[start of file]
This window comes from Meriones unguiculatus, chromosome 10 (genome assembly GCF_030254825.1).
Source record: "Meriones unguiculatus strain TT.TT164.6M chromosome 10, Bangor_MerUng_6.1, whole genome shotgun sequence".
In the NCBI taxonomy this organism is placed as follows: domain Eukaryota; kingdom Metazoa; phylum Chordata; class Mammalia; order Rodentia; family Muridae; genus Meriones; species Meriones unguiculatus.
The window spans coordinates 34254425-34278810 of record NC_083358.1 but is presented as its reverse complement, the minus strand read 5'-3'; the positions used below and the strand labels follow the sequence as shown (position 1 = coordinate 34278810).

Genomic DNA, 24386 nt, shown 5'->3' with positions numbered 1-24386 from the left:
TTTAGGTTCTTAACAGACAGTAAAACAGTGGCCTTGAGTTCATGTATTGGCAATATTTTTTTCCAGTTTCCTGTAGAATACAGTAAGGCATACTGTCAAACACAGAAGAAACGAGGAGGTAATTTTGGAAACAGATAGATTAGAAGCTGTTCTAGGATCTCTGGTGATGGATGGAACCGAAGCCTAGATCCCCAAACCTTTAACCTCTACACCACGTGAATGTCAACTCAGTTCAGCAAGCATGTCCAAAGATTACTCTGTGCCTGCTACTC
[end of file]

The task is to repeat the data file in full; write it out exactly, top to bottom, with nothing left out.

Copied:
This window comes from Meriones unguiculatus, chromosome 10 (genome assembly GCF_030254825.1).
Source record: "Meriones unguiculatus strain TT.TT164.6M chromosome 10, Bangor_MerUng_6.1, whole genome shotgun sequence".
In the NCBI taxonomy this organism is placed as follows: domain Eukaryota; kingdom Metazoa; phylum Chordata; class Mammalia; order Rodentia; family Muridae; genus Meriones; species Meriones unguiculatus.
The window spans coordinates 34254425-34278810 of record NC_083358.1 but is presented as its reverse complement, the minus strand read 5'-3'; the positions used below and the strand labels follow the sequence as shown (position 1 = coordinate 34278810).

Genomic DNA, 24386 nt, shown 5'->3' with positions numbered 1-24386 from the left:
TTTAGGTTCTTAACAGACAGTAAAACAGTGGCCTTGAGTTCATGTATTGGCAATATTTTTTTCCAGTTTCCTGTAGAATACAGTAAGGCATACTGTCAAACACAGAAGAAACGAGGAGGTAATTTTGGAAACAGATAGATTAGAAGCTGTTCTAGGATCTCTGGTGATGGATGGAACCGAAGCCTAGATCCCCAAACCTTTAACCTCTACACCACGTGAATGTCAACTCAGTTCAGCAAGCATGTCCAAAGATTACTCTGTGCCTGCTACTC